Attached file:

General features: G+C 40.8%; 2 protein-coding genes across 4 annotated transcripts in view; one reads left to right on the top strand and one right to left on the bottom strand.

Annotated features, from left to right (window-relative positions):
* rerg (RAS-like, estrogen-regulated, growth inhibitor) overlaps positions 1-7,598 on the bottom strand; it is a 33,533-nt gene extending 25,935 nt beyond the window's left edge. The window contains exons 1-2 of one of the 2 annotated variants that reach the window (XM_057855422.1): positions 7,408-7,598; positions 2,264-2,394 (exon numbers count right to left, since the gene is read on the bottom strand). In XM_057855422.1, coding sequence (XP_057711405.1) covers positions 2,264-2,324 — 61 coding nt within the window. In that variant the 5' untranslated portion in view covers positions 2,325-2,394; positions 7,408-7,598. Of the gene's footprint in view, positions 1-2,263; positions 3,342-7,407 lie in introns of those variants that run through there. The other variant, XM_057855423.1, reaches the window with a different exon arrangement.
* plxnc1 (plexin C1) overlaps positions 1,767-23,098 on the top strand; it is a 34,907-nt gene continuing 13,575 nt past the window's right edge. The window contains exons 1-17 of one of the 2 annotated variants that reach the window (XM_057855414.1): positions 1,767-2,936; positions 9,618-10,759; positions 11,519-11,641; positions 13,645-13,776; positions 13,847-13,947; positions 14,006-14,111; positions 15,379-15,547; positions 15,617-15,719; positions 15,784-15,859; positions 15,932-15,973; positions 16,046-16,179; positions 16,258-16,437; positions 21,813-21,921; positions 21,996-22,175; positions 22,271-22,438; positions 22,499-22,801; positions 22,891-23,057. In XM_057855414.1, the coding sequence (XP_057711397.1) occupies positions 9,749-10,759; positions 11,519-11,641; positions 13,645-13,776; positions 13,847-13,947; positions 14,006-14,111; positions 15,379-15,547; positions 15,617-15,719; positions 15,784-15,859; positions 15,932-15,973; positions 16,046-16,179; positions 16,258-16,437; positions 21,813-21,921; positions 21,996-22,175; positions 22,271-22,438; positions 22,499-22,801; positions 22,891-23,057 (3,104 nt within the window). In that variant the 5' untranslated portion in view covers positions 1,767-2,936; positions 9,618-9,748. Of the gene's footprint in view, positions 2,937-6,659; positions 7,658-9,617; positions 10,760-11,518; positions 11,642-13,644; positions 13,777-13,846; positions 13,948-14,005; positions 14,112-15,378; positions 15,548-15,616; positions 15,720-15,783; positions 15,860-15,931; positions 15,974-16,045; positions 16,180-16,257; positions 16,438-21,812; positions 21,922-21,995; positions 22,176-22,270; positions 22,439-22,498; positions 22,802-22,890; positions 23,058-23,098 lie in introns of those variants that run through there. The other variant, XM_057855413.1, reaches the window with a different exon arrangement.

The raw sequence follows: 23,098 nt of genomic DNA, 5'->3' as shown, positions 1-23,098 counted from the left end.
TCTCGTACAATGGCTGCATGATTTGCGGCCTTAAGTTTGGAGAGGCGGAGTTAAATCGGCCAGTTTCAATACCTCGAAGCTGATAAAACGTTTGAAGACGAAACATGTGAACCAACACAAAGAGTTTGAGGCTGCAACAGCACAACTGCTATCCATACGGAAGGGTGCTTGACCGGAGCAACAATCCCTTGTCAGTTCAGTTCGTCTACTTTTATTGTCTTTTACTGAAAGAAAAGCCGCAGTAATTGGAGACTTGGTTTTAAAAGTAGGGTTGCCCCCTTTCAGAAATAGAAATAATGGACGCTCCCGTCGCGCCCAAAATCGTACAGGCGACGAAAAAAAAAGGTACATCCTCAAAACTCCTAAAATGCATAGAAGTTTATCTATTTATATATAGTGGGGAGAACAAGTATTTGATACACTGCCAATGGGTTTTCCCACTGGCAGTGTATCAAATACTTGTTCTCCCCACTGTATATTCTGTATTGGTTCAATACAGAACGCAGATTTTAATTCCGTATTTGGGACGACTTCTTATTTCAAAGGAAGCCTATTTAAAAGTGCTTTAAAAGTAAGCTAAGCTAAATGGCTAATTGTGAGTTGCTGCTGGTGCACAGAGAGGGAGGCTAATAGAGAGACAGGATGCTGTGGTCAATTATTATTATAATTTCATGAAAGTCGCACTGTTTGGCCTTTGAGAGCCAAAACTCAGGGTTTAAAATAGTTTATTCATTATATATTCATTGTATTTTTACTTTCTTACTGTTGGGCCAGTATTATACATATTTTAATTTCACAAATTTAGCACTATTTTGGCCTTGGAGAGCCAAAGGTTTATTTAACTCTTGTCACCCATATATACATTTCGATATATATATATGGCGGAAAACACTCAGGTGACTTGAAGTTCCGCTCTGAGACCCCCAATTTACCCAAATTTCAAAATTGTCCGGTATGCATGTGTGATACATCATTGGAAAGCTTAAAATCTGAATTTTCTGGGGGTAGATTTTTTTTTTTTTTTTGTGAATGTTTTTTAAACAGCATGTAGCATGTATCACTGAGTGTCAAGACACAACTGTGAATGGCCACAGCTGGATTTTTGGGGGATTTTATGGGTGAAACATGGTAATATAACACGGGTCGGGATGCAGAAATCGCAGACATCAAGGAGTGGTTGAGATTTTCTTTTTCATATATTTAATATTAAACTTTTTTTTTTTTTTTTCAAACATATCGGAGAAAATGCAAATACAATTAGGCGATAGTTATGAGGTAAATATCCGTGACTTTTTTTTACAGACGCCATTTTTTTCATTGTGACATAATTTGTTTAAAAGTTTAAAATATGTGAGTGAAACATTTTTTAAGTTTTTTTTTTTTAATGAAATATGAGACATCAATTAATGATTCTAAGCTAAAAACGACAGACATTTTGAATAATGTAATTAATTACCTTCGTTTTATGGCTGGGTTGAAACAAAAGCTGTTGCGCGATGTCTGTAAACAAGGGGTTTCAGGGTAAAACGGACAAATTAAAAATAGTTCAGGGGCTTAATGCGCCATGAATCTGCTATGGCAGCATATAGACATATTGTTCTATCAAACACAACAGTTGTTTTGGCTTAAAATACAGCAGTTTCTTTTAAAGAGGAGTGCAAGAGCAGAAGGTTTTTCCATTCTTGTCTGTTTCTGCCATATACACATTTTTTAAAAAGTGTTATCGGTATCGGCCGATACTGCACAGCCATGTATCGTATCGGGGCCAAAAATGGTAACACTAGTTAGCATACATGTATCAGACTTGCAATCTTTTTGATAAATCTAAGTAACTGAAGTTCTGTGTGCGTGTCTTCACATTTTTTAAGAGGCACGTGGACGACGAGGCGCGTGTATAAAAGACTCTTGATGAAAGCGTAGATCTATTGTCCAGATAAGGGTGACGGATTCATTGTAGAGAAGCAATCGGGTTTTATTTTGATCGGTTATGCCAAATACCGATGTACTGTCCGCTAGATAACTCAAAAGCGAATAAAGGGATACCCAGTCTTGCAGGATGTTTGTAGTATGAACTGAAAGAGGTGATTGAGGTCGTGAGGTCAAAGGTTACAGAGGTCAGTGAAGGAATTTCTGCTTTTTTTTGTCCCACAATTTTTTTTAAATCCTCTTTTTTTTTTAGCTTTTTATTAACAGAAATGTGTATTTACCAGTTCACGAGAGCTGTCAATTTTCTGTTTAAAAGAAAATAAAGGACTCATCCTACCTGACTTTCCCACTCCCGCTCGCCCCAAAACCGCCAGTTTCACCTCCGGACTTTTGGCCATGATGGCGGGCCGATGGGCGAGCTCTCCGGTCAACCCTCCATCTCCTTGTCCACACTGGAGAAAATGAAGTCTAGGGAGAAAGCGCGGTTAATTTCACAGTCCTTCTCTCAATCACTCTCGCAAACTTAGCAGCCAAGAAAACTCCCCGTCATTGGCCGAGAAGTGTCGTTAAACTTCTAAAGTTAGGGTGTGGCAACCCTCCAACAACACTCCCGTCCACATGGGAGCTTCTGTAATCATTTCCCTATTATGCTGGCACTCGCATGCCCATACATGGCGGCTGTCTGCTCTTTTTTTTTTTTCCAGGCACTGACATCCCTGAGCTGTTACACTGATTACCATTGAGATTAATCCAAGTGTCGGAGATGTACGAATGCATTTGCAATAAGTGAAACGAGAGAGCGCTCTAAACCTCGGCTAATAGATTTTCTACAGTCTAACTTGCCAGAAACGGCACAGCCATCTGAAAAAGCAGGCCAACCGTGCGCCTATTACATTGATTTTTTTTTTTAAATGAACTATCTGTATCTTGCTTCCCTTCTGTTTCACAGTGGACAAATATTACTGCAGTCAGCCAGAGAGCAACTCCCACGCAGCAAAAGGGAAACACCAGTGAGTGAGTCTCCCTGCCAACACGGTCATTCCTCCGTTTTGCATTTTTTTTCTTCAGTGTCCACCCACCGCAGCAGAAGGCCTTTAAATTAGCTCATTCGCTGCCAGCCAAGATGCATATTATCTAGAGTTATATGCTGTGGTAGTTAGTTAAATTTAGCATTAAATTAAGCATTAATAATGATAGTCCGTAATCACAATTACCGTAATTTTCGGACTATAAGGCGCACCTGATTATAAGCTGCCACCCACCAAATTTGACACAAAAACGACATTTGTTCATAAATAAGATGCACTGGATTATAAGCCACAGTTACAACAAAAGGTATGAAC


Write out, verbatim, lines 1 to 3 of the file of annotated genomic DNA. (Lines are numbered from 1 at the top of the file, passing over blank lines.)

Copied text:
General features: G+C 40.8%; 2 protein-coding genes across 4 annotated transcripts in view; one reads left to right on the top strand and one right to left on the bottom strand.

Annotated features, from left to right (window-relative positions):
* rerg (RAS-like, estrogen-regulated, growth inhibitor) overlaps positions 1-7,598 on the bottom strand; it is a 33,533-nt gene extending 25,935 nt beyond the window's left edge. The window contains exons 1-2 of one of the 2 annotated variants that reach the window (XM_057855422.1): positions 7,408-7,598; positions 2,264-2,394 (exon numbers count right to left, since the gene is read on the bottom strand). In XM_057855422.1, coding sequence (XP_057711405.1) covers positions 2,264-2,324 — 61 coding nt within the window. In that variant the 5' untranslated portion in view covers positions 2,325-2,394; positions 7,408-7,598. Of the gene's footprint in view, positions 1-2,263; positions 3,342-7,407 lie in introns of those variants that run through there. The other variant, XM_057855423.1, reaches the window with a different exon arrangement.